▪ New in established series: William Alexander’s “A Festival of Ghosts” (McElderry); Kwame Alexander’s “Rebound” (Houghton); Emma Donoghue’s “The Lotterys More or Less” (Scholastic); Tim Federle’s “Nate Expectations” (S&S); Gennifer Chodenko’s “Al Capone Throw Me a Curve” (Random); Jennifer Holm’s “The Third Mushroom” (Random House); M.G. Leonard’s “Revenge of the Beetle Queen (Scholastic); Kate Milford’s Bluecrowne (Clarion); Ellen Oh’s Spirit Hunters: The Island of Monsters (HarperCollins); Sara Pennypacker’s “Waylon! Even More Awesome” (Disney-Hyperion); Jason Reynold’s “Sunny” (Atheneum); Mark Siegel’s “The Cobalt Prince” (Random House); T.R. Simon’s “Zora and Me: The Cursed Ground” (Candlewick); Sheila Turnage’s “The Law of Finders Keepers” (Penguin).
▪ “The Astonishing Color of After,” Pan, Emily X.R. (Little Brown): Taiwanese-American Leigh sees a red bird after her mother’s death and is led to reconnect with her estranged Taiwanese grandparents. Lyrical and irreverent, fantastical and real, all support readers on this evocative journey through grief and the understanding of mental illness.
▪ “Dread Nation,” Justina Ireland (Balzer and Bray): When the bodies rise from the Gettysburg Battlefield, it’s time for new heroes like Jane McKeene, a confident young black woman born to a white plantation mistress. Jane becomes an “Attendant,” trained in graces and weaponry to kill the “shamblers.” Plucky Jane is the perfect person viewpoint character to reveal the endurance of oppression and racism and love and loyalty. This alt-history has hard-hitting messages that are delivered with humor and emotions.
▪ “Love to Everyone,” Hilary MacKay (McElderry): This read has an old-fashioned feel and is unique in setting, structure, and story. We follow 20 years of the lives of Clarry and her older brother Peter who struggle with an emotionally-distant widowed father in early life and later are changed by the horrors of World War I.
▪ “Orphan Monster Spy,” Matt Killeen (Viking): This fast-paced World War II novel begins with a jolt as Sarah’s mother is killed in an accident. Sarah, who is Jewish, is plunged into a chaotic world where her life is at risk every moment. Just as she is just adjusting to the life of the orphan, she is enrolled as a spy on a mission more dangerous than she imagined undertaking.
▪ “The Poet X,” Elizabeth Acevedo (HarperTeen): Both author and heroine possess a gift for arranging words, sequencing sounds and enriching both with emotions in this rhythmic book of linked free verse poems telling the story of first-generation Dominican-American teen Xiomara (X) Barista who is grew up in Harlem with a zealous Catholic mother and “a little too much body for a young girl.” Attention from her gentle schoolmate, Aman leads X’s need to understand love, sex, and religion. Subject, tone, form and expression are diverse and poignant.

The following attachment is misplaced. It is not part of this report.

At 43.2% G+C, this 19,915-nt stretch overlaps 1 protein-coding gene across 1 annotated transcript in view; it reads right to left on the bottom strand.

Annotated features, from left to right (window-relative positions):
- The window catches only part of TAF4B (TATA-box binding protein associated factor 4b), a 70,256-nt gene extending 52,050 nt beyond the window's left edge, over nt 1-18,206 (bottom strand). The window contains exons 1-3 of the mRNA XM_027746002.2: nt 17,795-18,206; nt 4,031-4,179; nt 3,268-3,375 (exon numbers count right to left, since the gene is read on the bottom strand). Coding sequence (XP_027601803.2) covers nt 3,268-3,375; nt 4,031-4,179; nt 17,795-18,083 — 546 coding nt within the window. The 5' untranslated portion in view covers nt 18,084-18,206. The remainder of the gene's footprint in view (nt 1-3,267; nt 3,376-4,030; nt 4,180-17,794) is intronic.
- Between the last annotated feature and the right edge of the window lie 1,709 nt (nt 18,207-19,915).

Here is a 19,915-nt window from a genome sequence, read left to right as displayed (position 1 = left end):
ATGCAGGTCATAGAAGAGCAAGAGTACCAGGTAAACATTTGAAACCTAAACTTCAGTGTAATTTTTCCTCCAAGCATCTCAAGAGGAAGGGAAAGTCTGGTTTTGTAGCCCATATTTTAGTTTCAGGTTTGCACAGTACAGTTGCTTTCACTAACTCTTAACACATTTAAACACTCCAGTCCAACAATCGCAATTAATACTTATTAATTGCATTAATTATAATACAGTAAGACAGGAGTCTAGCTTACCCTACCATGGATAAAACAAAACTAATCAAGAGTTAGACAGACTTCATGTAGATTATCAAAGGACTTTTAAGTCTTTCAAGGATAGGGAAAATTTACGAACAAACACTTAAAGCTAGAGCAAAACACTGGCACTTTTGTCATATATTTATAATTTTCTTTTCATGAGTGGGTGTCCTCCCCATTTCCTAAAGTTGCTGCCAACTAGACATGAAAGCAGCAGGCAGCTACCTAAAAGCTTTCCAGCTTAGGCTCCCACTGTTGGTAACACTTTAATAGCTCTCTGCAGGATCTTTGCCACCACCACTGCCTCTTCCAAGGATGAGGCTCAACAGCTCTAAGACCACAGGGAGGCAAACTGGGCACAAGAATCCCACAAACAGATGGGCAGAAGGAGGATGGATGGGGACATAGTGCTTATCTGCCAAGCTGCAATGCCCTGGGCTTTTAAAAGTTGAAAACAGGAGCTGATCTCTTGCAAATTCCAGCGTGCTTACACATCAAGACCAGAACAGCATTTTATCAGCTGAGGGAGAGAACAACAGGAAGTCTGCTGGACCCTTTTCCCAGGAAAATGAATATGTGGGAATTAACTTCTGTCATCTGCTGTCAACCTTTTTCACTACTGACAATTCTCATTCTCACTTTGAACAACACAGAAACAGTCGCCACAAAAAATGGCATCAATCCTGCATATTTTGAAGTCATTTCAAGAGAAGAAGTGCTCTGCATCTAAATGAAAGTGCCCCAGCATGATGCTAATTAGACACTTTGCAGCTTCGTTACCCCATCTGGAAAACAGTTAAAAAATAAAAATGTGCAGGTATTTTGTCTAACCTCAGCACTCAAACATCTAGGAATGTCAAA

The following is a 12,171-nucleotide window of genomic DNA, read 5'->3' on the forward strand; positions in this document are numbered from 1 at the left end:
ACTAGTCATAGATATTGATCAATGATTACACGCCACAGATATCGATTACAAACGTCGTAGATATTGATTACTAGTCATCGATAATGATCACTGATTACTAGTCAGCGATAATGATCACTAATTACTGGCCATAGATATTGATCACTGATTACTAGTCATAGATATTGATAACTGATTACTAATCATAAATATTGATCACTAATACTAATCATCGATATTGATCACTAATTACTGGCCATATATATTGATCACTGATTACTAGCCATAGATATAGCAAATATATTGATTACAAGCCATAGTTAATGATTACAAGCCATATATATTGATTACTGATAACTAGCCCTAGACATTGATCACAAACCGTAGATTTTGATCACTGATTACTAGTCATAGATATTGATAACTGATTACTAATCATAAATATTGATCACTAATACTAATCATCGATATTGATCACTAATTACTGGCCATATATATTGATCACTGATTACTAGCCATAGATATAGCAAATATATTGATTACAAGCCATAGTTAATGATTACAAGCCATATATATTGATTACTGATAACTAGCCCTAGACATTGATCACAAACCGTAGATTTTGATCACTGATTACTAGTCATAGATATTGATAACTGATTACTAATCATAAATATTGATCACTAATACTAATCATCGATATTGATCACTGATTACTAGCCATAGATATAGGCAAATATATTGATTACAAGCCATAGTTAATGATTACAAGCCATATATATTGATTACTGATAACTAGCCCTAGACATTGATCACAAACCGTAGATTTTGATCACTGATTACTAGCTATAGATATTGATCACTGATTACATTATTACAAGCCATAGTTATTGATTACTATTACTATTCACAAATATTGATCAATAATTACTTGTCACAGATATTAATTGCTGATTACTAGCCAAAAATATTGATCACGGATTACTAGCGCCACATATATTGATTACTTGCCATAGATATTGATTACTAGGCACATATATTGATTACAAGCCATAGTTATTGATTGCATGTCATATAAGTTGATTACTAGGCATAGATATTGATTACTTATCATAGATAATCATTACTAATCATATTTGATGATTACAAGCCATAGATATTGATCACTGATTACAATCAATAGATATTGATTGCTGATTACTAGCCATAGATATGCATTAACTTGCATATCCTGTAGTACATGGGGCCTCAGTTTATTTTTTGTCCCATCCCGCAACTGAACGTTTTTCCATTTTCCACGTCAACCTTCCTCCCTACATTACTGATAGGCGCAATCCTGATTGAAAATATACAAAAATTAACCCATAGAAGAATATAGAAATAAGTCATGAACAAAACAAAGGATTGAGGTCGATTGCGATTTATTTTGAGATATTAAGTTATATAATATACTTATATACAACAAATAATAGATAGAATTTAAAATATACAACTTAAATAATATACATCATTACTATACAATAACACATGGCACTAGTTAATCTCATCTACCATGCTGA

▪ “Seafire,” Natalie C. Parker (Penguin-Random House): First in a series features Caledonia Styx who is growing into her role as leader of a fierce pirate crew of women. Non-stop action with a few emotional pauses make this a captivating read.
▪ “Tempests and Slaughter,” Tamora Pierce (Random): Elegance of word, creativity of ideas, and spot-on emotions characterize the first book in the Numair Chronicles. The first covers the coming of age of Arram Draper who has no clue as to his magical skills. A young prince and female mage support him through understanding his powers and offer great promise for future books.
▪ “A Very Large Expanse of Sea,” Tahereh Mafi (HarperTeen): Cynical Shirin, an American-Muslim teenager has attended 12 schools and faced prejudice even before 9-11. Will caring from Ocean shatter or add to the walls she’s built? The fantasy-creating author builds a realistic novel with a strong voice, revealing much about racism and politics.
▪ “The War Outside,” Monica Hesse (Little Brown): Crystal City, Texas, World War II internment camp for both Japanese and German families, is little known in US history, but the author reveals this shameful part of history through very real characters, Haruko and Margot who form an unlikely friendship.
▪ New in Series: Catherine Egan’s “Julia Unbound” (RandomHouse); John Flanagan’s “The Caldera” (Viking); Alwyn Hamilton’s “Hero at the Fall” (Viking); Carolyn Mackler’s “The Universe is Expanding and So Am I” (Bloomsbury); David Levithan, “Someday” (Knopf); Marie Lu’s Wildcard (Putnam); Julie Murphy’s “Puddin’ (Balzer & Bray); Scott Reintgen’s “Nyxia Unleashed” (Ember); Laura Ruby’s “York” (HarperCollins) ; Kevin Sands’ “Call of the Wraith” (Atheneum)
▪ “Hey, Kiddo,” Jarrett J. Krosoczak (Graphic): Krosoczak gives an honest memoir of his growing up in this monochromatic graphic novel about abandonment by his drug-addicted mother and the abuse of his maternal grandmother. Hope blooms in his drawing survival and finally meeting his father who deserted before he was born.
▪ “Brazen: Rebel Ladies Who Rocked the World,” Penelope Bagieu. This graphic novel has an astounding range and expression of biographies of women from around the world.
▪ “Boots on the Ground: America’s War in Vietnam,” Elizabeth Partridge (Penguin): From the stunning cover, readers will be captured by this nonfiction that covers the personal, political and historical. The basis of the book and its power comes from interviews with six veterans.